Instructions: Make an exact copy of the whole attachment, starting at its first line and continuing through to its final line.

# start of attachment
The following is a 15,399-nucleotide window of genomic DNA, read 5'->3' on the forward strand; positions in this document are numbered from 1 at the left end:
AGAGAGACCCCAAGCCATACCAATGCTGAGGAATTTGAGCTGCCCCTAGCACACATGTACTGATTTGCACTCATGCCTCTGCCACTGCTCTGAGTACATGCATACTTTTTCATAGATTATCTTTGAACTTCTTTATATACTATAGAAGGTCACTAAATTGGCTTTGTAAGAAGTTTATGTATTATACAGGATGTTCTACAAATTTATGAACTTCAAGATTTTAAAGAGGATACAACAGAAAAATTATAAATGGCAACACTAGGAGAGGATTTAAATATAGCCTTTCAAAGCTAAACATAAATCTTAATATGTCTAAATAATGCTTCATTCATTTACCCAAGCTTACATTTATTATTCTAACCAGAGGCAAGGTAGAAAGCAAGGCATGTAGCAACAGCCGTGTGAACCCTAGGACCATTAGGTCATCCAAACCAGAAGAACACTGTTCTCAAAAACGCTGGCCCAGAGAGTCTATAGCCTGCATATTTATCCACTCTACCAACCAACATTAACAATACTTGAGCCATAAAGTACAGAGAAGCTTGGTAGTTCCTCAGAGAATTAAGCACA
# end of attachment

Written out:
The following is a 15,399-nucleotide window of genomic DNA, read 5'->3' on the forward strand; positions in this document are numbered from 1 at the left end:
AGAGAGACCCCAAGCCATACCAATGCTGAGGAATTTGAGCTGCCCCTAGCACACATGTACTGATTTGCACTCATGCCTCTGCCACTGCTCTGAGTACATGCATACTTTTTCATAGATTATCTTTGAACTTCTTTATATACTATAGAAGGTCACTAAATTGGCTTTGTAAGAAGTTTATGTATTATACAGGATGTTCTACAAATTTATGAACTTCAAGATTTTAAAGAGGATACAACAGAAAAATTATAAATGGCAACACTAGGAGAGGATTTAAATATAGCCTTTCAAAGCTAAACATAAATCTTAATATGTCTAAATAATGCTTCATTCATTTACCCAAGCTTACATTTATTATTCTAACCAGAGGCAAGGTAGAAAGCAAGGCATGTAGCAACAGCCGTGTGAACCCTAGGACCATTAGGTCATCCAAACCAGAAGAACACTGTTCTCAAAAACGCTGGCCCAGAGAGTCTATAGCCTGCATATTTATCCACTCTACCAACCAACATTAACAATACTTGAGCCATAAAGTACAGAGAAGCTTGGTAGTTCCTCAGAGAATTAAGCACA